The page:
Energy For Teachers

002 Magazine

Fund For Teachers and its founder Raymond Plank invited guests to a recognition dinner in honor of Energy For Teachers at the Legends Ballroom in the Intercontinental Hotel. Fund For Teachers is a unique public foundation whose mission is to enrich the lives of school teachers and students by providing outstanding teachers with recognition and opportunity for renewal. Guests enjoyed live entertainment by Mid-Life Crisis and the Hot Flashes and guest speaker Robert Fulghun, author of “All I Really Need to Know I Learned in Kindergarten.”

Fund Inspires Teachers To Inspire Their Students

Shaun Epperson, World Staff Writer

Fran Kallsnick wept as she gazed at the ceiling of the Sistine Chapel for the first time.

Kallsnick, who teaches art at Byrd Middle School, visited Italy this year as part of a grant from the Fund for Teachers, a foundation that provides summer travel opportunities for educators with a goal of enriching education for them and their students.

“I finally had realized one of the major dreams of my life,” Kallsnick said of her 16-day trip, which included stops in Rome, Venice, Florence, Milan and Como. “I could never imagine what it could be like in person.”

Kallsnick made the comments Tuesday during a gathering of several 2005 participants at the BOk Tower downtown. A total of 82 Tulsa-area teachers received grants through the Fund for Teachers in 2005.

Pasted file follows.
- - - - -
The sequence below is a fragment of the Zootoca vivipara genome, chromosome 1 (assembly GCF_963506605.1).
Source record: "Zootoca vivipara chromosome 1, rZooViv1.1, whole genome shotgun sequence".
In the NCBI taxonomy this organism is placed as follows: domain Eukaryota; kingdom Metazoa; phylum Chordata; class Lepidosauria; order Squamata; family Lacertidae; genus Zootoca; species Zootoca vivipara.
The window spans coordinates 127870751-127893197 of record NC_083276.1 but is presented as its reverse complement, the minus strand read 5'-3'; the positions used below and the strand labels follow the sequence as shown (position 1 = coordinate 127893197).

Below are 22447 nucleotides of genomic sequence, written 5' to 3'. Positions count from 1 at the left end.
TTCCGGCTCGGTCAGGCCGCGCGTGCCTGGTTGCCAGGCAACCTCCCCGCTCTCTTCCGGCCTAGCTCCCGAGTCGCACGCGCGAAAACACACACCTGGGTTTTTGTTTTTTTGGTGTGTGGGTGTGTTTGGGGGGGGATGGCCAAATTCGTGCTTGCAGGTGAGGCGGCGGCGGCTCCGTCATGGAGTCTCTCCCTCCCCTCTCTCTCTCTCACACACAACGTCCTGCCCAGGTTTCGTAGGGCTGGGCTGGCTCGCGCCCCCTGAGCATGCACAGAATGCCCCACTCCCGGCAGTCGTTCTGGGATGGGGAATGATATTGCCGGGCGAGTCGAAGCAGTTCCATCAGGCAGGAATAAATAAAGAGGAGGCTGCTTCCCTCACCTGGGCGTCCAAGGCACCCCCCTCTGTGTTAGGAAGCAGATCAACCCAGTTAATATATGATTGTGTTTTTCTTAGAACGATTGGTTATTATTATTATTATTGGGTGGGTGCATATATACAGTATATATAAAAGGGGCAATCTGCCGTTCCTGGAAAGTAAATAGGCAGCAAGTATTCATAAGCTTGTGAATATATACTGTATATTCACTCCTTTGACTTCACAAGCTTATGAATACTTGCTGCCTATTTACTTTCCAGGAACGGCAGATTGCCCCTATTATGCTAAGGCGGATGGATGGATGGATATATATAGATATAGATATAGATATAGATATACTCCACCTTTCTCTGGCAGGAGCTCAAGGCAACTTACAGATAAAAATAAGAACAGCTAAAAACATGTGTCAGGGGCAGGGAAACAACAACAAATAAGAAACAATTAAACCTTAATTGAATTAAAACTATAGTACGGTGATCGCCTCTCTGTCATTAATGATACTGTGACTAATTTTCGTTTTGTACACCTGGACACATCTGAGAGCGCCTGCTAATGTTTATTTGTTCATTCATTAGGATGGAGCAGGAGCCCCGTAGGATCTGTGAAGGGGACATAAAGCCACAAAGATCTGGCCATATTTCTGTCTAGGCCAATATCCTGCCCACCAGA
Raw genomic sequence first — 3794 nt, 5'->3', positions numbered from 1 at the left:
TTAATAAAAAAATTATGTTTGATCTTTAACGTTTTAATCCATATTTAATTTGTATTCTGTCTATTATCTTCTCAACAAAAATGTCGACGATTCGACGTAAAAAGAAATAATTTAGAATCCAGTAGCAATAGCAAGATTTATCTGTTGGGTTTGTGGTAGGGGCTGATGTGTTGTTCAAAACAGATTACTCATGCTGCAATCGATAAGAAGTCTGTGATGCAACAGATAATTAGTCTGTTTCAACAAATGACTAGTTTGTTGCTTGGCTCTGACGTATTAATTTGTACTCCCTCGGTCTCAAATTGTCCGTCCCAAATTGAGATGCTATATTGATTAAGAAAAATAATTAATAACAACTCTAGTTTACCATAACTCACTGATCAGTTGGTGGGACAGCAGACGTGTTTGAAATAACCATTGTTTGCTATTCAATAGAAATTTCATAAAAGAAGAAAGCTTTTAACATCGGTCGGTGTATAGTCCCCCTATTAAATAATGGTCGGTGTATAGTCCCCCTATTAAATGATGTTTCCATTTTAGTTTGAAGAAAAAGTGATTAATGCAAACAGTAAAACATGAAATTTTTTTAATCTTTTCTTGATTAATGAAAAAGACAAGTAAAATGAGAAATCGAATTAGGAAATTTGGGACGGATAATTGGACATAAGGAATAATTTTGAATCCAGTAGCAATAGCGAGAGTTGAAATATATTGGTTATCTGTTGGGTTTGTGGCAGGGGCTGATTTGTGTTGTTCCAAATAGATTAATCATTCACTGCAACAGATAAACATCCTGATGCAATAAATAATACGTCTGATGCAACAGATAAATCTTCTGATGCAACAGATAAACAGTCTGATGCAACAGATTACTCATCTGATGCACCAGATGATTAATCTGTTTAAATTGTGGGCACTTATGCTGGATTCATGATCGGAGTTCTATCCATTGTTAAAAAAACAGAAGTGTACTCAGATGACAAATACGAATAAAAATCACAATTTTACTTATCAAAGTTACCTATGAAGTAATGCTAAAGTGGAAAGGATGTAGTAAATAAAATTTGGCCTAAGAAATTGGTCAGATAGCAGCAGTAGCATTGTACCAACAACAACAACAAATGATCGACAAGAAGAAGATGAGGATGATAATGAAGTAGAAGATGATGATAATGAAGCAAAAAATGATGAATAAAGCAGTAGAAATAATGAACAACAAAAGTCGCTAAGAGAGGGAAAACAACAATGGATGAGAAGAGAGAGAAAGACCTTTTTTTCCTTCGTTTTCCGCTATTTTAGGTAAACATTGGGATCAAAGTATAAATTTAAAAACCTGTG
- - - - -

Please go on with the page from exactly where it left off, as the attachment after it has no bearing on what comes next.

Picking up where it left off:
Teachers of prekindergarten through grade 12 who spend at least 50 percent of their time in the classroom and have a minimum of three years teaching experience are eligible for a grant.

Kallsnick said the experience of traveling to Italy and seeing firsthand the art she teaches her students about has had a positive effect in her classroom.

She also brought back teach ing material for her class.

“When students are working, they’re always asking me about different aspects of my trip,” she said. “With the slides and all of the materials I brought back, they’re really interested in it.”

Individual teachers can apply for as much as $5,000 through the program; teams of teachers can apply for a maximum of $7,500, said Paula Wood, a program officer of the Tulsa Community Foundation, a sponsor of the program.

As part of the application process, teachers must submit a written proposal and an itemized budget.

Applicants are selected to receive grants based on how their proposed summer activity will enhance their teaching skills and better the education of their students.

Kallsnick said her experience abroad has revitalized her passion for teaching and has given her a better perspective.

“This is my 20th year of teaching, and I’m just as inspired, if not more so, now,” she said. “There are so many ideas I have that I want to do.”

Raymond Plank, the founder and chairman of the Fund for Teachers, said inspired teachers inspire students and other educators.

“The enthusiasm and the learning are very transferrable to the kids,” he said. “We do find that teachers who have gone through this program bring it back to schools where they teach and into the community.”